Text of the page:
For all the whooping and hollering and “just plain folks” blather about being “Jenny from the block” or otherwise like you and me, show biz operates pretty much within the yurt. You’re either inside with the rest of the tribal chiefs and the music and the wholly uncontrolled substances, or you’re alone on the steppes staring at mastodon bones.
I remember Cissy Houston at one or another rock scene powwow in the late 1960s and early 1970s. Those were the years during which I covered rock and roll and related riots for the New York Times, which got me into a lot of yurts. Those days Cissy was a session singer for Hendrix and a lot of others and just beginning a solo career. I saw her around. Everyone knew everyone else because they were around.
I did not know her daughter, who I understand just died. My son saw her around, in the early 1990s when he was working at Arista Records, founded by Clive Davis, who has been in the news a lot lately for having discovered Whitney Houston. Clive was around at some of the same powwows I was, and presumably Cissy was, the big difference between me and him being that he got there in a limo. (He let me use it once.)
I don’t know if Cissy ever brought her daughter to a powwow. I routinely brought my son to them, him riding on my shoulders.
Steve was another guy who was around. He was a good friend of mine who had a quartet that opened for the Who during one of their 1970s arena tours. How did a folk/rock/jazz fusion quartet get to open for the Who (and get booed for their effort)? Steve was good friends with Pete Townshend, who I also knew from around ... ran into him at a guitar store on 47th Street twice and on the street in San Francisco once, following which we went to his hotel room and split a six. I don’t recall what we talked about. Probably all the people we knew from around.
One weekend night circa 1970 I got a worried call from Steve, who said something like “Pete’s here. The cops are looking for him.” The exact words don’t matter when you’re in a situation involving guns and jails. It seems that Pete threw a fire marshall off the stage at the Fillmore East -- there was a fire next door and the man interrupted a Who set to ask that the theater be evacuated. Pete gave him the old heave-ho and later, when told that the NYPD frowns on such things, ran off to Steve’s apartment to hide. I told him that Pete should lay low until Monday when the lawyers were around.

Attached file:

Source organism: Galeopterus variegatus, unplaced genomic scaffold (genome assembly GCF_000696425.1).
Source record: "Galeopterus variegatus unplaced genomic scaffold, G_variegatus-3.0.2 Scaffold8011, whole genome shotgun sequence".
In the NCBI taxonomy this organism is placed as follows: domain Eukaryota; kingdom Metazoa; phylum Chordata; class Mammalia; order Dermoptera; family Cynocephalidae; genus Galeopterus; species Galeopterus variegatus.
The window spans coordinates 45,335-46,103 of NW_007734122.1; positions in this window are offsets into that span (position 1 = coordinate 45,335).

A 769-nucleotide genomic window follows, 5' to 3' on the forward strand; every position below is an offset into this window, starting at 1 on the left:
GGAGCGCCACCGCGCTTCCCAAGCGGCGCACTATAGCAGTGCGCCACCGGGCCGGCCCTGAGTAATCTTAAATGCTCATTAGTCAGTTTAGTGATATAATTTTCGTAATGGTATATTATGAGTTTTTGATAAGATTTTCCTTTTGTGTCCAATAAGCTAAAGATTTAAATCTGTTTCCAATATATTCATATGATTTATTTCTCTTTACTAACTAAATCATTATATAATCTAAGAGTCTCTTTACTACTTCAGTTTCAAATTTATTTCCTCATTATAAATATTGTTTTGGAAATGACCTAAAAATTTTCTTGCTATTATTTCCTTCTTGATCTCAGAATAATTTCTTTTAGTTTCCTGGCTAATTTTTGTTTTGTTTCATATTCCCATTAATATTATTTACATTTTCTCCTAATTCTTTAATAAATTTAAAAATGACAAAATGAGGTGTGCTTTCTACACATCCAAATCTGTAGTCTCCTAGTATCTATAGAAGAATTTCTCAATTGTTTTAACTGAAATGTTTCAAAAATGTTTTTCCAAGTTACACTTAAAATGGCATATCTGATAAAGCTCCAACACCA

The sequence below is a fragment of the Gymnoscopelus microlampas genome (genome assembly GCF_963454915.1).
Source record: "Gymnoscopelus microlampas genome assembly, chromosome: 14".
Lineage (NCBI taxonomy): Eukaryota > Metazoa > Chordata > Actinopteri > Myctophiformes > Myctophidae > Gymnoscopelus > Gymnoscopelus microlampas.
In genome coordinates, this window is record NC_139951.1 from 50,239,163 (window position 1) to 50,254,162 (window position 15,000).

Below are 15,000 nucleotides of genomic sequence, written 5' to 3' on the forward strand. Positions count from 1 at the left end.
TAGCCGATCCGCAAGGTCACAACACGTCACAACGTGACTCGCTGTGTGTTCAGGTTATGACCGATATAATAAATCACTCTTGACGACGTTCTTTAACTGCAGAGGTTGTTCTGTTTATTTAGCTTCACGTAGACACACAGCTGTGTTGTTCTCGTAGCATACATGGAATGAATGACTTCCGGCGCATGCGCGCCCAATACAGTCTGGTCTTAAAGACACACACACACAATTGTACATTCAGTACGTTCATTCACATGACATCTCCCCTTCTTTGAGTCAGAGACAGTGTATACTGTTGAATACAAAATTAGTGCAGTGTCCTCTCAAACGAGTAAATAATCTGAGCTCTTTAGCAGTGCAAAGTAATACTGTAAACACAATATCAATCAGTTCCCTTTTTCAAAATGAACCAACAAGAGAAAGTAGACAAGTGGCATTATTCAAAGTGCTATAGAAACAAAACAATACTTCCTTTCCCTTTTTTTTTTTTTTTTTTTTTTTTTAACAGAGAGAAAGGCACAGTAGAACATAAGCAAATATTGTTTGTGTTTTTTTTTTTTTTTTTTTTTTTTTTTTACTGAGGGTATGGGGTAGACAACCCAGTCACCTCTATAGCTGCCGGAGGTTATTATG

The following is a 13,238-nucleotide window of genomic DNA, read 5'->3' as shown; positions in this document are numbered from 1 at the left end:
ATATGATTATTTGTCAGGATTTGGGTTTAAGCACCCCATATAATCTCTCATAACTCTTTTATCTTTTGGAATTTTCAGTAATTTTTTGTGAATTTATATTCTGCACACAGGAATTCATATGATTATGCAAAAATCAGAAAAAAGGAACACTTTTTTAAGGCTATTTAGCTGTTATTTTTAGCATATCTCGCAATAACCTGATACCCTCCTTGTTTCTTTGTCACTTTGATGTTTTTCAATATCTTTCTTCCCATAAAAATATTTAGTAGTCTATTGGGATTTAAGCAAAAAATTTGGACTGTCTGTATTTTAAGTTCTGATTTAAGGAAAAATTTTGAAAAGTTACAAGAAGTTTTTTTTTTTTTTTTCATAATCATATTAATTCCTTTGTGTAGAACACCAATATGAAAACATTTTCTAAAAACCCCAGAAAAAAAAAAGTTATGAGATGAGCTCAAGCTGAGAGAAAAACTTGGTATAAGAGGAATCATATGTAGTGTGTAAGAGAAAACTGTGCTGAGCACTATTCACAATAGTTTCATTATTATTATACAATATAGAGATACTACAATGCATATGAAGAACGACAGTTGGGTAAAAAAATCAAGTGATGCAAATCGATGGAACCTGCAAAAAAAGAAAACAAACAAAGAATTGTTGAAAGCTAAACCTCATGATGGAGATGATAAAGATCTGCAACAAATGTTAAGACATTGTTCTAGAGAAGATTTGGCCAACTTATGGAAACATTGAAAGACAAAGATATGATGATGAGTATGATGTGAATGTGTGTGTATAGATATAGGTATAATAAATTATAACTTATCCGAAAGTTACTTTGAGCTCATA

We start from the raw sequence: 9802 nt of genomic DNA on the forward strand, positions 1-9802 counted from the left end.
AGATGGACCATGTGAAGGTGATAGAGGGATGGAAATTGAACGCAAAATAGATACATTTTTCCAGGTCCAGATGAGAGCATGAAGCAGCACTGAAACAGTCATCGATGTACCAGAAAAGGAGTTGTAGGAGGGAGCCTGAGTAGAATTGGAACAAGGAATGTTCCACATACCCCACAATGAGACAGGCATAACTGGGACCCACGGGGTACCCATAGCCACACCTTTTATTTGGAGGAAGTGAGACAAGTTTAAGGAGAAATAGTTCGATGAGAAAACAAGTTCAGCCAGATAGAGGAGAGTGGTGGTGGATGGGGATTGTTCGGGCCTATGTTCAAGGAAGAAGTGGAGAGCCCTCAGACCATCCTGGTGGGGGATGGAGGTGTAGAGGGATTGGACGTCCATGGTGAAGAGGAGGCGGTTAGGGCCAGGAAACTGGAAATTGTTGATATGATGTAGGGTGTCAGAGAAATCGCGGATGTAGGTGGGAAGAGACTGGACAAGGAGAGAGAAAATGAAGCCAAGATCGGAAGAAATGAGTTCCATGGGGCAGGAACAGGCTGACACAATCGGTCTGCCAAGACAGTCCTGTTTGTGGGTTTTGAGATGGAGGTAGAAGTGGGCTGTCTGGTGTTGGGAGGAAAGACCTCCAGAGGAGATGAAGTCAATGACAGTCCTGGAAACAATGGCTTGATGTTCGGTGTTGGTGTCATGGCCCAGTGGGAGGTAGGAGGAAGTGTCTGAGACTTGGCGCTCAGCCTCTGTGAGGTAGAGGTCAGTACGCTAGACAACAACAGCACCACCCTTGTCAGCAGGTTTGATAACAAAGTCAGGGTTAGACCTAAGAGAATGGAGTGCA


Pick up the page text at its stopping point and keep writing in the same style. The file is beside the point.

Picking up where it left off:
One thing you always talked about when you were around was what everyone was doing. In the 1960s/1970s when I was around, everyone else was either “smoking dope” or “doing smack.” You hadn’t seen someone in a while and you ran into him, the first words might be “Tim kicked!” That was good news at the time, but in this particular case Tim didn’t kick permanently. Tim died.
So did Steve, but it was in the 1990s and not of a heroin overdose. He died of hepatitis C, but not the AIDS-related kind. He got it in a Nashville hospital, where he was working as a nurse, having failed to make it in show biz -- musical support from Pete and editorial support from me notwithstanding. He burned all his master recordings and turned his back on the show biz scene where people lived unhealthy lifestyles and, in consequence thereof, died. He got a nursing degree and went into health care, which killed him.
I hear that he was a very good nurse, though. Found it very fulfilling and everyone at the hospital loved him.
Before Steve was entirely done with show biz, he wrote an especially good pop song and got Nashville session singers to record a demo. It was a wonderful song. So wonderful that I gave the tape to my son to give to Cissy’s daughter the next time he saw her around. He didn’t know her other than as someone he saw around, and thus gave the song to her A&R people, those record company souls who decide what songs pop artists record. The artists themselves are often too busy being around to make the decisions themselves. The tape came back with the word that it was a good, “well constructed” song ... thanks for letting us hear it ... but it’s not right for Whitney.
At Steve’s memorial service in Nashville everyone sang a different song of his, one about saying goodbye. At Whitney’s memorial service on Saturday in Newark, the church full of celebrities -- invitation only, mind you, this is a show biz powwow, ain’t no Jenny from no block gettin’ into this yurt -- will sing “I Will Always Love You,” the song she recorded about never saying goodbye. Naturally the service will be broadcast on CNN and livestreamed.
And we can hear those notes forever.
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